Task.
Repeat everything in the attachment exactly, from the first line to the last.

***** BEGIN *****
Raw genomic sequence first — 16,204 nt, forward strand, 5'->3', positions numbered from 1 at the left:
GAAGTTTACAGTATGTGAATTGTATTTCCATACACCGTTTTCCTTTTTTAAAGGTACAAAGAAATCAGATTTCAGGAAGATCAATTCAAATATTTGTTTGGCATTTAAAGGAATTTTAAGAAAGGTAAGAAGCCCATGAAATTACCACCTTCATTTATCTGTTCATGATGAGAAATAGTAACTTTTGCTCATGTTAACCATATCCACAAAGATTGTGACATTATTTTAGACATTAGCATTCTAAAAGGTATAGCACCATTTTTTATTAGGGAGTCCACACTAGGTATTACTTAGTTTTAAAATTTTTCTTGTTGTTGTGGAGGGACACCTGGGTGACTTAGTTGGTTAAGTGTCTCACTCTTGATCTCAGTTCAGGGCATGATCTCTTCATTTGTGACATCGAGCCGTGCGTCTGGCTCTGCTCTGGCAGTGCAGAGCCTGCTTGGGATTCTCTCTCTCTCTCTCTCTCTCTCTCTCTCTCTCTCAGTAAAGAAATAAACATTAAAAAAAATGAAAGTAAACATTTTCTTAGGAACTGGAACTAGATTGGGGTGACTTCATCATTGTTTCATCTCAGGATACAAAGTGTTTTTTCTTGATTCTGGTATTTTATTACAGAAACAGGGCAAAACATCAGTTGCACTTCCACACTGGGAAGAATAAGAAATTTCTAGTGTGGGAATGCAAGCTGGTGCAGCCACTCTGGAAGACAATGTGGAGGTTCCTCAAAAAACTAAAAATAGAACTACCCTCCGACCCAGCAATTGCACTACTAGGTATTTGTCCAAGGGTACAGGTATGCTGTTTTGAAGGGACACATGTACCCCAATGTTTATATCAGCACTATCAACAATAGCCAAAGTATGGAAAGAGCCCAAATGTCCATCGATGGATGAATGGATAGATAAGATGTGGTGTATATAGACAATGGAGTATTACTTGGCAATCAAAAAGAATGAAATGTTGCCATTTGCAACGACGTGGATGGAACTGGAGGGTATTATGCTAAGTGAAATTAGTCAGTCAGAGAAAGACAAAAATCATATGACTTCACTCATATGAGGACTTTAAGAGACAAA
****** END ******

Raw genomic sequence first — 16,204 nt, forward strand, 5'->3', positions numbered from 1 at the left:
GAAGTTTACAGTATGTGAATTGTATTTCCATACACCGTTTTCCTTTTTTAAAGGTACAAAGAAATCAGATTTCAGGAAGATCAATTCAAATATTTGTTTGGCATTTAAAGGAATTTTAAGAAAGGTAAGAAGCCCATGAAATTACCACCTTCATTTATCTGTTCATGATGAGAAATAGTAACTTTTGCTCATGTTAACCATATCCACAAAGATTGTGACATTATTTTAGACATTAGCATTCTAAAAGGTATAGCACCATTTTTTATTAGGGAGTCCACACTAGGTATTACTTAGTTTTAAAATTTTTCTTGTTGTTGTGGAGGGACACCTGGGTGACTTAGTTGGTTAAGTGTCTCACTCTTGATCTCAGTTCAGGGCATGATCTCTTCATTTGTGACATCGAGCCGTGCGTCTGGCTCTGCTCTGGCAGTGCAGAGCCTGCTTGGGATTCTCTCTCTCTCTCTCTCTCTCTCTCTCTCTCTCTCAGTAAAGAAATAAACATTAAAAAAAATGAAAGTAAACATTTTCTTAGGAACTGGAACTAGATTGGGGTGACTTCATCATTGTTTCATCTCAGGATACAAAGTGTTTTTTCTTGATTCTGGTATTTTATTACAGAAACAGGGCAAAACATCAGTTGCACTTCCACACTGGGAAGAATAAGAAATTTCTAGTGTGGGAATGCAAGCTGGTGCAGCCACTCTGGAAGACAATGTGGAGGTTCCTCAAAAAACTAAAAATAGAACTACCCTCCGACCCAGCAATTGCACTACTAGGTATTTGTCCAAGGGTACAGGTATGCTGTTTTGAAGGGACACATGTACCCCAATGTTTATATCAGCACTATCAACAATAGCCAAAGTATGGAAAGAGCCCAAATGTCCATCGATGGATGAATGGATAGATAAGATGTGGTGTATATAGACAATGGAGTATTACTTGGCAATCAAAAAGAATGAAATGTTGCCATTTGCAACGACGTGGATGGAACTGGAGGGTATTATGCTAAGTGAAATTAGTCAGTCAGAGAAAGACAAAAATCATATGACTTCACTCATATGAGGACTTTAAGAGACAAA